Having visited the West Coast USA several times, inlcuding the beer paradise that is Portland, Oregon, this time we took a trip to the East Coast. Turns out they’re not short of good beer there either. Here’s a round up of some of the best bars we visited in New York.
A small, dimly lit, one room bar with a beamed ceiling, large stone fireplace with a thick wooden mantlepiece, wooden tables and settles – I could almost be describing the interior of an old English pub, but Blind Tiger has only been serving beer at this West Village location on the corner of Bleecker and Jones since 2007. From the outside it’s not obvious that the building is apparently one of the oldest structures in Greenwich Village, dating to 1813, albeit with “major alterations” in 1890 (Greenwich Village Historic District Report (PDF)). The three cask ales (two from Sierra Nevada and one from Flying Dog when visited) and twenty eight craft beers included some of the finest beers I’ve had, tried several times over a few days, just to be sure. In particular…
Maine Beer Company – after reacquainting myself with Peeper Ale, as good a pale ale as I’ve tasted, and enjoying the coal smoke and sour finish of the King Titus Porter, I spent the rest of my trip hunting down their beers in New York, Boston and Portland. I don’t know if there’s something in the water giving them an unfair advantage, but they are brewing what to my taste buds are some of the freshest, lushest, most enjoyable beers I’ve had the pleasure of drinking.
Evil Twin Femme Fatale Yuzu Pale – Initial alcoholic Orangina grows with huge fresh mango flavours into a juicy delight of a beer. There’s a squeeze of lemon sourness but the juicy fruit bursts through the dry brett. Wonderful.
In the evenings the bar grew loud with conversation, drowning out whatever music was playing in the background, few people paying attention to the TV silently showing baseball. It fills quickly and later it can take a while to secure a place at the small bar, but nowhere else in the West Village has a beer range like it.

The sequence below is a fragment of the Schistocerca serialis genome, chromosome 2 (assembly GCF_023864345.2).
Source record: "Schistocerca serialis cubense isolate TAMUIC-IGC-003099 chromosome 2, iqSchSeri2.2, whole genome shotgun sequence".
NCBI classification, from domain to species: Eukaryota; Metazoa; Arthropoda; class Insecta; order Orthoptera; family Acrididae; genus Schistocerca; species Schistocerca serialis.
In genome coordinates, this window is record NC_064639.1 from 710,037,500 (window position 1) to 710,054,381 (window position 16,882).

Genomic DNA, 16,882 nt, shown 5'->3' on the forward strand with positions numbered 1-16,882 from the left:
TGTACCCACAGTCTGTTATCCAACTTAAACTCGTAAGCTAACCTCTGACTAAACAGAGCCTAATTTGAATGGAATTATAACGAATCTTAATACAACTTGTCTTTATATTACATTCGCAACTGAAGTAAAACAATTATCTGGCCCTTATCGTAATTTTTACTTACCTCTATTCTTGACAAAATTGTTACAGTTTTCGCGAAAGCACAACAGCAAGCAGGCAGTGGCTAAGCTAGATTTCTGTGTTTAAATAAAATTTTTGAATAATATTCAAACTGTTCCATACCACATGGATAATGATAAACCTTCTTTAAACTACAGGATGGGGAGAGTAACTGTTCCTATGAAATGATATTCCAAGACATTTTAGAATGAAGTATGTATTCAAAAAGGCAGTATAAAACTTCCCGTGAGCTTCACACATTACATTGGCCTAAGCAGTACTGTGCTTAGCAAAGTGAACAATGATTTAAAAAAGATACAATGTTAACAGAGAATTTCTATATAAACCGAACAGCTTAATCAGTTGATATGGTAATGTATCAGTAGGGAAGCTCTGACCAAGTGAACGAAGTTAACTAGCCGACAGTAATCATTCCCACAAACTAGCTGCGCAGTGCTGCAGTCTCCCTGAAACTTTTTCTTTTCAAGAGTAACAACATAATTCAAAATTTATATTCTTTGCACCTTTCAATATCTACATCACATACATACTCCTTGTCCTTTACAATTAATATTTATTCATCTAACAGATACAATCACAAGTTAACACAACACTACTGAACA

McSorley’s Old Ale House:
East Village mid-nineteenth century ale house, one of the oldest in the city, there’s a choice of only two beers here – light and dark. The walls are covered in old photos, newspaper cuttings and nick-nacks, thick with dust and tar from over a hundred years as a smoky, spit and sawdust bar.
On the first visit during a weekday afternoon, the bar had one of the older crowds of any bar we visited, and we were entertained by the banter from the barman who said he’s worked there forty years.
Customer: “I’d like four dark beers”
Barman: “Well good for you, I’d like a Maserati”
(To another barman serving a customer) “Hey, don’t serve him so fast, he’ll expect it all the time”
Meanwhile another bar tender delivered rounds of foaming beer from the bar to the tables, beer dripping onto the sawdust. $5.50 gets a light and a dark, and the beers were good. Tasting notes? I was too busy listening to the barman.
(To a bald man) “Did you do something different with your hair? I noticed it right off the bat”!
We visited again at the weekend and it was different again – different barman, no banter across the bar, a group at a nearby table loudly recounting their fraternity drinking exploits. We downed a light and dark and took a few steps east.
Jimmy’s No. 43:
Just along the street from McSorley’s, Jimmy’s No. 43 is a welcoming, subterranean bar with a great selection of beer, served up by knowledgeable and friendly bar staff. We had particularly fine pints of Firestone Double Jack, Victory Braumeister Pils and a couple of Sixpoint wheat beers, finishing with a pint of Thornbridge Bracia as a nightcap before we stumbled upstairs and outside, into a cab home.